The organizations that the victim must turn to often seem to treat that victim very poorly.
Identity thefts generally take any combination of three forms:
Financial Identity Theft: This is where a victim’s social security number is stolen and used to open a series of fraudulent accounts ranging from loans (particularly lines of credit and credit cards), leases (cars and apartments), checking accounts, and telephone services. It represents the most common form of theft according to the 2003 report.
Criminal Identity Theft: This is where the identity is stolen and used by a criminal in place of their own so the crime tracks back to the victim not the criminal. One example is someone using someone else’s name (because they “left their license at home”) when pulled over by a police agent for a ticket. The ticket is then issued in the victim's name and, when the criminal fails to appear in court, the warrant is issued to arrest the victim. This happens at about half the rate of financial theft according to the report.
Identity Cloning: In this scenario, the identity thief actually uses the victim’s identity to get paperwork, credit lines and pay rent. The thieves are often used illegal immigrants, felons, people avoiding judgments (like child support), and anyone hoping to leave their 'old life' behind. This happens about half the rate of criminal identity theft.
The center's report also highlights how easy it is to commit these crimes and walks the reader through the massively painful process of recovering from identity theft.
ITRC has an unwaiving policy to not endorse any product, service or goods.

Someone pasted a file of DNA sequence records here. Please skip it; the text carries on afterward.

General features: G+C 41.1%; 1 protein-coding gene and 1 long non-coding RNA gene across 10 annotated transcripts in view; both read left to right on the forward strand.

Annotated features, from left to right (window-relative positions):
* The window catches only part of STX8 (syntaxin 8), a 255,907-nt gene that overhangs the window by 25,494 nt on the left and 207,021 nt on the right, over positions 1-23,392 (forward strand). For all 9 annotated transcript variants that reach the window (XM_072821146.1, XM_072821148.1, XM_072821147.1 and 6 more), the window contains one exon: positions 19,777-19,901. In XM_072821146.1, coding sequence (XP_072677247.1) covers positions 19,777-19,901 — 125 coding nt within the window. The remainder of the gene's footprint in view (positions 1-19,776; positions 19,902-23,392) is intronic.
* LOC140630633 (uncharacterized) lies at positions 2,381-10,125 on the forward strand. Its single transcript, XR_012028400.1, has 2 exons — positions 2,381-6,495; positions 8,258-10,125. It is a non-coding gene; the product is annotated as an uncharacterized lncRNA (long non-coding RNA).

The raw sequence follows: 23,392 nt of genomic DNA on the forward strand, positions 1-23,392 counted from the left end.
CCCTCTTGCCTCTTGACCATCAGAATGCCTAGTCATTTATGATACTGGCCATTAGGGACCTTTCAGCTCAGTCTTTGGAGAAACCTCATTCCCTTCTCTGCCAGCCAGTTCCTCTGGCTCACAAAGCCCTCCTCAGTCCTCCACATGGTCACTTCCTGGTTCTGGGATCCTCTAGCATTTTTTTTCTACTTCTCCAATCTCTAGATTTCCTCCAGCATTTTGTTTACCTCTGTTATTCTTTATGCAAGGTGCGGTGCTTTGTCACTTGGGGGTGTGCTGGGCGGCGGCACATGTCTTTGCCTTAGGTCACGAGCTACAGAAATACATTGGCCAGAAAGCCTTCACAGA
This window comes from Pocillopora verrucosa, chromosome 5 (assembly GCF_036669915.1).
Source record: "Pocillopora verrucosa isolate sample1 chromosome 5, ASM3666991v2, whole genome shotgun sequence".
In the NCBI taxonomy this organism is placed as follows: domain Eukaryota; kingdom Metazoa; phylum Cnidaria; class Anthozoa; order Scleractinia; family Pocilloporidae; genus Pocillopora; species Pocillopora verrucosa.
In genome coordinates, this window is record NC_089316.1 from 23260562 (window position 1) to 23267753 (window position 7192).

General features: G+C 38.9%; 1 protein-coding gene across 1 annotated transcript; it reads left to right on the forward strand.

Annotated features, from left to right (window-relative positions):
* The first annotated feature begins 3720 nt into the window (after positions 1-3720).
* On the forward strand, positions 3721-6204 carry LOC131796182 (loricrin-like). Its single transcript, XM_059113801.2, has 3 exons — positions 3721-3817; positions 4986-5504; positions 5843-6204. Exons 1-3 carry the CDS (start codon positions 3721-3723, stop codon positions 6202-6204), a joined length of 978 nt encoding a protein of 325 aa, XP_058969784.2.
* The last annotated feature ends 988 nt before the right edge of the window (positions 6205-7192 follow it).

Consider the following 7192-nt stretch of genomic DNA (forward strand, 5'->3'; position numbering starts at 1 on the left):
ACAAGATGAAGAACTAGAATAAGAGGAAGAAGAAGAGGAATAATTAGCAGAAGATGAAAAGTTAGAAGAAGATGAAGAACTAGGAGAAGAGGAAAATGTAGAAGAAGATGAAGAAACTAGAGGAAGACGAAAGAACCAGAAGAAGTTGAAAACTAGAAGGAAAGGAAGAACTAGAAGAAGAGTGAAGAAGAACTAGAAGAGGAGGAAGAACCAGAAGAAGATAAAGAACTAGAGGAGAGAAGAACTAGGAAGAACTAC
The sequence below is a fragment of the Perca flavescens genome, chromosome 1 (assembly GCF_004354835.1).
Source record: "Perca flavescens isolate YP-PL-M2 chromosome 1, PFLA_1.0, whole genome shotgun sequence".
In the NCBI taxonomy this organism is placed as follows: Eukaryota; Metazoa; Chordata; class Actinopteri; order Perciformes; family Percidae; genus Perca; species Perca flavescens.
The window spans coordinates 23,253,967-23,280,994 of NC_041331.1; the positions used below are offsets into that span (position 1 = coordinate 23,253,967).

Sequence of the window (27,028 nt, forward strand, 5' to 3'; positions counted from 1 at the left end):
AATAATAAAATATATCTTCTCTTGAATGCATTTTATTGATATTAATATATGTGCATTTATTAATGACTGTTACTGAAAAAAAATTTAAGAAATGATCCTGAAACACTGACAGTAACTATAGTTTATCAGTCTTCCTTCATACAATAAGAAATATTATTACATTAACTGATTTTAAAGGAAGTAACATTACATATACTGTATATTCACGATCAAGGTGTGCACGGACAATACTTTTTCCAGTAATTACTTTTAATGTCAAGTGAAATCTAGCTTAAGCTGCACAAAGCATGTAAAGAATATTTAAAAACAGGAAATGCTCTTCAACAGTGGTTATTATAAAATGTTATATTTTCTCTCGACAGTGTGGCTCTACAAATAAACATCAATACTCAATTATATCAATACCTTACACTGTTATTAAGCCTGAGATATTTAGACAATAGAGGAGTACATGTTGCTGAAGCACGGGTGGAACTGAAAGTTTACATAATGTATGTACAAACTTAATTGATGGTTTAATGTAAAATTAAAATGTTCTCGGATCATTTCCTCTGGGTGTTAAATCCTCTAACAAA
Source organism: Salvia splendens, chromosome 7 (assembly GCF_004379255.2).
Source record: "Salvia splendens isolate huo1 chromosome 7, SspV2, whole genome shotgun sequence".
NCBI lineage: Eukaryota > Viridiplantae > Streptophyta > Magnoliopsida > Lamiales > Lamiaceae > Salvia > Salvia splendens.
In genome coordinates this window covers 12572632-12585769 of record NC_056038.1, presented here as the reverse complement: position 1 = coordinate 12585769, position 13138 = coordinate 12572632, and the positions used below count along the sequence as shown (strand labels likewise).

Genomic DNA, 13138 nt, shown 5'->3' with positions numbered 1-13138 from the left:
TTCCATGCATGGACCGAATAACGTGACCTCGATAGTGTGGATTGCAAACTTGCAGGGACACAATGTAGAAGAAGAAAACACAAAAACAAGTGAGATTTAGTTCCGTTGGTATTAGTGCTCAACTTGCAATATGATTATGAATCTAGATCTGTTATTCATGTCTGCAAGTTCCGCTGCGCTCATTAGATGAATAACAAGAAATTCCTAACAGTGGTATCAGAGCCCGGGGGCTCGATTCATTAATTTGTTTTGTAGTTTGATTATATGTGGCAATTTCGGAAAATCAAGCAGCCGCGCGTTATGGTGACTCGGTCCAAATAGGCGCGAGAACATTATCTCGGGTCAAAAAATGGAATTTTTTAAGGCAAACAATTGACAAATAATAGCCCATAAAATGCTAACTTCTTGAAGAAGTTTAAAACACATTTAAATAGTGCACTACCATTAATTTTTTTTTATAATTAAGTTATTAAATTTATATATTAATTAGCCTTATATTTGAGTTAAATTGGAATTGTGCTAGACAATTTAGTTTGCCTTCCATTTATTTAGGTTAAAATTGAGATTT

What is particularly frightening is the rate of increase in all of the critical statistics. While it takes less time today to identify there is a problem (down from 12 to 18 months in 2000 to one to six months in 2003), the time to correct the problem spiked to 607 hours from 175. The average theft amount was $18,000 in 2000 and jumped to $93,000 by 2003. Out of pocket expenses related to identity theft rose from $808 to $1,495 with an additional $16,000 in average lost wages. Given two years have passed since the report was published it's safe to assume the current statistics are actually much higher.
The states where the most identity theft crime has been reported are California, Florida, Texas, Virginia, Illinois, Michigan, New York, Pennsylvania, and Washington. However, it may not be complete as some states are more aggressive in reporting when it comes to theft than others.
5 Top Federal Initiatives For 2015As InformationWeek Government readers were busy firming up their fiscal year 2015 budgets, we asked them to rate more than 30 IT initiatives in terms of importance and current leadership focus. No surprise, among more than 30 options, security is No. 1. After that, things get less predictable.
Join us for a roundup of the top stories on InformationWeek.com for the week of April 24, 2016. We'll be talking with the InformationWeek.com editors and correspondents who brought you the top stories of the week!